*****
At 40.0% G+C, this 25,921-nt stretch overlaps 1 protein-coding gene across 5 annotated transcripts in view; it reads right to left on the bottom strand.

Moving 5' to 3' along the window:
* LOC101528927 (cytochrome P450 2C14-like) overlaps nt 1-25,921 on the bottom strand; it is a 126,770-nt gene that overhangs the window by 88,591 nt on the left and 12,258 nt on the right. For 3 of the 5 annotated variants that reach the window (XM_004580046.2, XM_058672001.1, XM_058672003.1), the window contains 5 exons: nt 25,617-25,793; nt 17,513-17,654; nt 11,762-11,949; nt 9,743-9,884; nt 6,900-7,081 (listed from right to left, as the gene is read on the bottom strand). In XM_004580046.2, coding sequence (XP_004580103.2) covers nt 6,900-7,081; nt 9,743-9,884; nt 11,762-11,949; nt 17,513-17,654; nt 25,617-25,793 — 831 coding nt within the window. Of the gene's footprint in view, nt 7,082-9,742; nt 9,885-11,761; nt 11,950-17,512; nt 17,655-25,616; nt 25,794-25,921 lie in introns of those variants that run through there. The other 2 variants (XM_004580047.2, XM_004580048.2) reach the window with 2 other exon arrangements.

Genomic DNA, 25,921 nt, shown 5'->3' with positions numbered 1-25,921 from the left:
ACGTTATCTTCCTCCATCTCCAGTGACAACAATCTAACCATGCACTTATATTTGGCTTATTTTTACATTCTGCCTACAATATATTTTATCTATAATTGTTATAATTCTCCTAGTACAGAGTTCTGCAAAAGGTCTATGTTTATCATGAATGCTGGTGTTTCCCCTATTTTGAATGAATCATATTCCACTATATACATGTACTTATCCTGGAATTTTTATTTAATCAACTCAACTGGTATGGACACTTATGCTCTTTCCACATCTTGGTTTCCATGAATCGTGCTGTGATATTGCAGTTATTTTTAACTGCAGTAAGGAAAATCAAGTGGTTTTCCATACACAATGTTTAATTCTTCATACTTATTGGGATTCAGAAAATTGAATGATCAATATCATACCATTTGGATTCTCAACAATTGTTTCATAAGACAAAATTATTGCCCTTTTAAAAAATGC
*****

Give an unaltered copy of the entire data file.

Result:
At 40.0% G+C, this 25,921-nt stretch overlaps 1 protein-coding gene across 5 annotated transcripts in view; it reads right to left on the bottom strand.

Moving 5' to 3' along the window:
* LOC101528927 (cytochrome P450 2C14-like) overlaps nt 1-25,921 on the bottom strand; it is a 126,770-nt gene that overhangs the window by 88,591 nt on the left and 12,258 nt on the right. For 3 of the 5 annotated variants that reach the window (XM_004580046.2, XM_058672001.1, XM_058672003.1), the window contains 5 exons: nt 25,617-25,793; nt 17,513-17,654; nt 11,762-11,949; nt 9,743-9,884; nt 6,900-7,081 (listed from right to left, as the gene is read on the bottom strand). In XM_004580046.2, coding sequence (XP_004580103.2) covers nt 6,900-7,081; nt 9,743-9,884; nt 11,762-11,949; nt 17,513-17,654; nt 25,617-25,793 — 831 coding nt within the window. Of the gene's footprint in view, nt 7,082-9,742; nt 9,885-11,761; nt 11,950-17,512; nt 17,655-25,616; nt 25,794-25,921 lie in introns of those variants that run through there. The other 2 variants (XM_004580047.2, XM_004580048.2) reach the window with 2 other exon arrangements.

Genomic DNA, 25,921 nt, shown 5'->3' with positions numbered 1-25,921 from the left:
ACGTTATCTTCCTCCATCTCCAGTGACAACAATCTAACCATGCACTTATATTTGGCTTATTTTTACATTCTGCCTACAATATATTTTATCTATAATTGTTATAATTCTCCTAGTACAGAGTTCTGCAAAAGGTCTATGTTTATCATGAATGCTGGTGTTTCCCCTATTTTGAATGAATCATATTCCACTATATACATGTACTTATCCTGGAATTTTTATTTAATCAACTCAACTGGTATGGACACTTATGCTCTTTCCACATCTTGGTTTCCATGAATCGTGCTGTGATATTGCAGTTATTTTTAACTGCAGTAAGGAAAATCAAGTGGTTTTCCATACACAATGTTTAATTCTTCATACTTATTGGGATTCAGAAAATTGAATGATCAATATCATACCATTTGGATTCTCAACAATTGTTTCATAAGACAAAATTATTGCCCTTTTAAAAAATGC